If you’re not familiar with Petefest yet, it’s time to get in the know. In it’s short tenure (2 years now), Petefest has grown to the point that it’s become a festival we don’t want to miss. This year is highlighted by many local and national acts including Quiet Hollers, The Pass, Carly Johnson, Jeff The Brotherhood, and Son Volt but everyone is talking about Curio Key Club bringing their friends along to perform “Stop Making Sense” in it’s entirety. If you’ve never seen “Stop Making Sense,” then do yourself a huge favor and click the words “Stop Making Sense” anywhere in this paragraph.
Petefest is more than just a festival full of great music, and we wanted to get the info on why Petefest exist and what it’s helping. So we reached out to the festivals co-producer Young Koepke to get all the sweet details for your party weekend.
Never Nervous: What is The Pete Foundation? How did PeteFest come to be a part of it?
Young Koepke: The Pete Foundation is a youth mental health advocacy non-profit organization in Louisville, KY. The foundation seeks to instill a culture in which dialogue surrounding depression and anxiety is met with understanding and acceptance by providing services and experiences for adolescents, and funding research to better understand the nature of silent suffering.
After losing our beloved son, brother, and friend Pete Jones in December 2016, The Pete Foundation was established and PeteFest Music Festival, a charity event of The Pete Foundation, came up quickly as we were seeing the best way to engage people where they can enjoy who they are and express freely. It was very clear that a music festival is an ideal setup.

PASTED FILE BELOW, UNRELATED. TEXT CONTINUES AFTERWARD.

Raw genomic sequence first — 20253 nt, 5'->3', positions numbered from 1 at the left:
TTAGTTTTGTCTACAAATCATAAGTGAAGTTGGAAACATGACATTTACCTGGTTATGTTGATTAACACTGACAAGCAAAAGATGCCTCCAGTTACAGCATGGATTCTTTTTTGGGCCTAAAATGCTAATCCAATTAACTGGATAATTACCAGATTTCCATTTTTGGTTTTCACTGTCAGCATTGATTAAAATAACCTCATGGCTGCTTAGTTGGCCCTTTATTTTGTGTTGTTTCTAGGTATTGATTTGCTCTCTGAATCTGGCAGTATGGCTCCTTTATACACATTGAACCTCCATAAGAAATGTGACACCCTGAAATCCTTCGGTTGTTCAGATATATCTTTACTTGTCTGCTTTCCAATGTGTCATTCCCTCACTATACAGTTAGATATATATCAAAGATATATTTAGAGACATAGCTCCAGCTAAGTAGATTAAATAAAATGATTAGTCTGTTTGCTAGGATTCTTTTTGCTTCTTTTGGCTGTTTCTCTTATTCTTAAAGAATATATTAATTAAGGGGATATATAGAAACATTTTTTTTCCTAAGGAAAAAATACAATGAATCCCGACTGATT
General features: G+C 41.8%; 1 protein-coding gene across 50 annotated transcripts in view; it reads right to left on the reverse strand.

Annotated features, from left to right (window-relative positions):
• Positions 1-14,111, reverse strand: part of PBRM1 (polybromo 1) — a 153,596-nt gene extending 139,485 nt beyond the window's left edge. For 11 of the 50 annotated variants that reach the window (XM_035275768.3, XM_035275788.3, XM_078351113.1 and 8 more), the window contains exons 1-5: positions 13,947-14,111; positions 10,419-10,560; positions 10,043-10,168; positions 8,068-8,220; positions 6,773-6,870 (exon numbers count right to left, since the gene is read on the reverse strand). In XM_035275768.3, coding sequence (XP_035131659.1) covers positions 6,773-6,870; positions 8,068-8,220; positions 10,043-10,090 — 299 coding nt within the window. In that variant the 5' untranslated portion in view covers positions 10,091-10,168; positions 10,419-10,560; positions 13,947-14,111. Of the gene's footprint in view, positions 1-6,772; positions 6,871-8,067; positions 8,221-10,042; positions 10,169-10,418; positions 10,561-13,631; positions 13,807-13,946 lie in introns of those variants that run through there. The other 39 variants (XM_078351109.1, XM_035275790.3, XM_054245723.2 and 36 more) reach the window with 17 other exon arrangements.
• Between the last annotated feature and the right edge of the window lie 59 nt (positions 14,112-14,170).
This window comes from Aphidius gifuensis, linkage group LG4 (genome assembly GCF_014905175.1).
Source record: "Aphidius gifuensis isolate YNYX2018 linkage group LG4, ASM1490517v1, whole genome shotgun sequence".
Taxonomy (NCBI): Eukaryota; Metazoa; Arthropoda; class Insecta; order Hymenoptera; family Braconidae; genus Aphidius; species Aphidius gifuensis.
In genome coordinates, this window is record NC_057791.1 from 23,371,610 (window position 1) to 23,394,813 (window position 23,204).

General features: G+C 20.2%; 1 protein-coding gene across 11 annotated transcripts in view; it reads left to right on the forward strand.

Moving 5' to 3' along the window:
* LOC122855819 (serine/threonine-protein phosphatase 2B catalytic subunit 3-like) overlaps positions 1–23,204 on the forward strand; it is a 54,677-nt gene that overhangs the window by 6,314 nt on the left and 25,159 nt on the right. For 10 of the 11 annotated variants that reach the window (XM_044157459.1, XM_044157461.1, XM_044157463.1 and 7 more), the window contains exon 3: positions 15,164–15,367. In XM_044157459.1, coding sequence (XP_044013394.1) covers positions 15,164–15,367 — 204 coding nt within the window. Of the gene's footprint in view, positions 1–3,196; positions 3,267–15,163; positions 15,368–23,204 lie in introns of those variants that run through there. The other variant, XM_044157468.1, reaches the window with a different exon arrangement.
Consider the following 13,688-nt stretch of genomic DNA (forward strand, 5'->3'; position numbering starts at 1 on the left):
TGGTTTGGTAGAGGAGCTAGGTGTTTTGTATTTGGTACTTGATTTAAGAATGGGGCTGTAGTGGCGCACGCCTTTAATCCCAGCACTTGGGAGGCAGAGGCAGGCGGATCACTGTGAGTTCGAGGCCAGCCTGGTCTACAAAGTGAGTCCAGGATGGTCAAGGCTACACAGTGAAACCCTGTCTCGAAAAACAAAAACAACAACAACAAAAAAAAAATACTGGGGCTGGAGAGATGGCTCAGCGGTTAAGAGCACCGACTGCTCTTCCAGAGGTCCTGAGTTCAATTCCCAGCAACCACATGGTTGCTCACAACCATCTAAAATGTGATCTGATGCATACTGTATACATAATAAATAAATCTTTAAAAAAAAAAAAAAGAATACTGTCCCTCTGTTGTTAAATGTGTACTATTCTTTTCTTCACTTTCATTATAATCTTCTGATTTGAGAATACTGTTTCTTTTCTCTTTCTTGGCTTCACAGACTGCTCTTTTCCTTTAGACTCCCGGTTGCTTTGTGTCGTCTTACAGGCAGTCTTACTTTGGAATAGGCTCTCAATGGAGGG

NN: So we can camp at PeteFest? Where in Louisville is there room to camp and see a festival?
YK: Yes, you can camp at PeteFest! The venue is called Jones Fields, a 90-acre nature preserve located off Seatonville Road, just 30 minutes from downtown Louisville. It features a beautiful Kentucky landscape with gently rolling hills and an extensive camping area Jones Fields- 8401 Dawson Hill Rd, Louisville, KY 40299. The camping ground and festival field are separated into two fields, and walk between two fields are absolutely beautiful and easy!
NN: Writing songs has helped me through many tough times. Is the music at PeteFest intended to be therapeutic, an avenue for getting the word out, or both?
YK: Definitely. All of our artists believe in our mission and festival because they have their own personal experience and intimate ties to music being therapeutic and healing. For this very reason, they all have been the biggest advocate to get the word out for both our festival and mission to raise awareness for Youth Mental Health advocacy. Our PeteFest crew and fans also feel the same sentiments that music is something that everyone can relate to emotionally.
“All of our artists have been the biggest advocates to get the word out for both our festival and mission to raise awareness for Youth Mental Health advocacy.”
NN: Besides music, what else will be part of the PeteFest experience?
YK: Going back to camping, if you love nature and camping, we highly recommend camping out and spending time at the beautiful nature preserve. Louisville muralist Wilfred Sieg will be painting an entire trailer that will become our PeteFest/Pete Foundation mobile unit, and CirqueLouis will be present all three days to do amazing performances. Lastly, on Sunday morning, we will be hosting a free QPR Suicide Intervention Training at PeteFest as part of Louisville Health Advisory Board’s ‘Bold Moves Against Suicide Louisville’ initiative.
NN: What kind of work are you doing with environmental conservation?
YK: We are eco-friendly fest that encourages recycling and reusing as we ask our festival goers to look up/save the map/schedule on their phone and recycling by having dedicated bins. Also, we will be selling reusable drink cups.
NN: Are there any other organizations or causes you are supporting?
YK: We currently collaborate with many mental health community partners such as CirqueLouis and their Unicycle Project, NAMI Louisville, and Louisville Health Advisory Board. We continue to work towards collaborating with more non profits and organizations to strengthen our effort.